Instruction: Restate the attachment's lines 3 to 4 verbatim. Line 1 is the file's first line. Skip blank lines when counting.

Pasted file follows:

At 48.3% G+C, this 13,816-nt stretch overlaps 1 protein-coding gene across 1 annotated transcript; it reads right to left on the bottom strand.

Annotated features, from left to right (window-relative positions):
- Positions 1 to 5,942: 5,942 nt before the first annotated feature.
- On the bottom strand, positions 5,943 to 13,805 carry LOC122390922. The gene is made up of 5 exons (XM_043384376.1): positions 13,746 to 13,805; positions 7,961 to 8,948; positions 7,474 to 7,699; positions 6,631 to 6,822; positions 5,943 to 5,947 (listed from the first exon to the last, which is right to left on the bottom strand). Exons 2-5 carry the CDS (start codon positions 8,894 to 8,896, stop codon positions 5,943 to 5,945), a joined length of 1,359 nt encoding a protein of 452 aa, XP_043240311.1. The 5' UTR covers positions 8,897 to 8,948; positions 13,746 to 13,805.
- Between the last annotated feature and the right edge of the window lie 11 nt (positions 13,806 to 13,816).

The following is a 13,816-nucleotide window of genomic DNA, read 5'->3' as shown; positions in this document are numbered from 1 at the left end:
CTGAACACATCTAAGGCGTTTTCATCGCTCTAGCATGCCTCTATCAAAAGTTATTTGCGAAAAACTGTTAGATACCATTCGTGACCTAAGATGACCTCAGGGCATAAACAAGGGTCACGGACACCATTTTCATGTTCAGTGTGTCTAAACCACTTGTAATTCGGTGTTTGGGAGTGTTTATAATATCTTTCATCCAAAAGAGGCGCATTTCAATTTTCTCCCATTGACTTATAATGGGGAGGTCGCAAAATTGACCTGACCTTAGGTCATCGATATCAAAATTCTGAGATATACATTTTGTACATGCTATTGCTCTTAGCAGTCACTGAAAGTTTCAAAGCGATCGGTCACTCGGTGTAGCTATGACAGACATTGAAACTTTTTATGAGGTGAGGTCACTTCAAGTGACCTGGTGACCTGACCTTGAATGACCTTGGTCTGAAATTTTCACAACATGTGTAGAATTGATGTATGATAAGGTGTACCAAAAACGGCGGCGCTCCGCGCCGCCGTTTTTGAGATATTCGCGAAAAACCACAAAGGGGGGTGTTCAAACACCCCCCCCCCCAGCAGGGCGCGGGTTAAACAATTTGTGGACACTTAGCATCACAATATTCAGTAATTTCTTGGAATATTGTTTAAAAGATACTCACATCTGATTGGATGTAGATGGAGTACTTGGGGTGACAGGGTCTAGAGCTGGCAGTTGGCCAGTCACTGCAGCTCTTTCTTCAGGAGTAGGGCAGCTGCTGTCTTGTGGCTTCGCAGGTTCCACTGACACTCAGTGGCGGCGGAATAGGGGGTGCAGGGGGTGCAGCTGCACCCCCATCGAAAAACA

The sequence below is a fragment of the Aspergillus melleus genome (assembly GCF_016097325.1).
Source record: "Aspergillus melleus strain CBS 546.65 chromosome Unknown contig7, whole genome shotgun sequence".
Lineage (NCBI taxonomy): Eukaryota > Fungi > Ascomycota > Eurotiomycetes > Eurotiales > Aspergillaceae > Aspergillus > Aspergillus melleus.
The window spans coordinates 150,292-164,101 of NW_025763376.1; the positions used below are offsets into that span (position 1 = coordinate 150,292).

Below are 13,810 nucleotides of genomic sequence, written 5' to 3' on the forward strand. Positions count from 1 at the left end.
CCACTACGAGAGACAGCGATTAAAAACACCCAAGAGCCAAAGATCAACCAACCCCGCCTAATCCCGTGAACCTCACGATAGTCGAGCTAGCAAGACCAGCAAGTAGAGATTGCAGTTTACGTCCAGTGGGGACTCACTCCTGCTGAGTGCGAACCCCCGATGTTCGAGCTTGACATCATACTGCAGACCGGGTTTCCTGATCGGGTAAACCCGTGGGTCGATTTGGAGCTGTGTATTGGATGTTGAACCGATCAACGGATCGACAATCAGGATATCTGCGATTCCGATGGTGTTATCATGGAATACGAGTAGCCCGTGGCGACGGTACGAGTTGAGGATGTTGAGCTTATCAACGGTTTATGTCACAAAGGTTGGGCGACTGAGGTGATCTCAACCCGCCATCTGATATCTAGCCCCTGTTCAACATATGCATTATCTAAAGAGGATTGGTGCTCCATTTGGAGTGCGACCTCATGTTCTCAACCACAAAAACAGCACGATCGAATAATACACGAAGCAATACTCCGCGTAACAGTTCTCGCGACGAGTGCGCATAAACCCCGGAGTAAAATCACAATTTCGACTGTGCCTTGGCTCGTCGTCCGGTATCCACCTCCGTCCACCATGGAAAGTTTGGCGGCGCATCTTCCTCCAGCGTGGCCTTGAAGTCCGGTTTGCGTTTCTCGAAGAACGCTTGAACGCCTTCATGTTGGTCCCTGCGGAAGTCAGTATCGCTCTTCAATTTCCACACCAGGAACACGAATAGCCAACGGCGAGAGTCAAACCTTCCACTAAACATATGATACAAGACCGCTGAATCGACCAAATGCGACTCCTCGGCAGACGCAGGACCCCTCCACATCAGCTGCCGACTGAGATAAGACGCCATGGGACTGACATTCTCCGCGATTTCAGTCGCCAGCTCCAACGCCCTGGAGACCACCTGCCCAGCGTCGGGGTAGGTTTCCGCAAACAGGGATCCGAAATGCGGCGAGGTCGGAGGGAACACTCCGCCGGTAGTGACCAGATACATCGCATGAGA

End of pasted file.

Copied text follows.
- Positions 1 to 5,942: 5,942 nt before the first annotated feature.
- On the bottom strand, positions 5,943 to 13,805 carry LOC122390922. The gene is made up of 5 exons (XM_043384376.1): positions 13,746 to 13,805; positions 7,961 to 8,948; positions 7,474 to 7,699; positions 6,631 to 6,822; positions 5,943 to 5,947 (listed from the first exon to the last, which is right to left on the bottom strand). Exons 2-5 carry the CDS (start codon positions 8,894 to 8,896, stop codon positions 5,943 to 5,945), a joined length of 1,359 nt encoding a protein of 452 aa, XP_043240311.1. The 5' UTR covers positions 8,897 to 8,948; positions 13,746 to 13,805.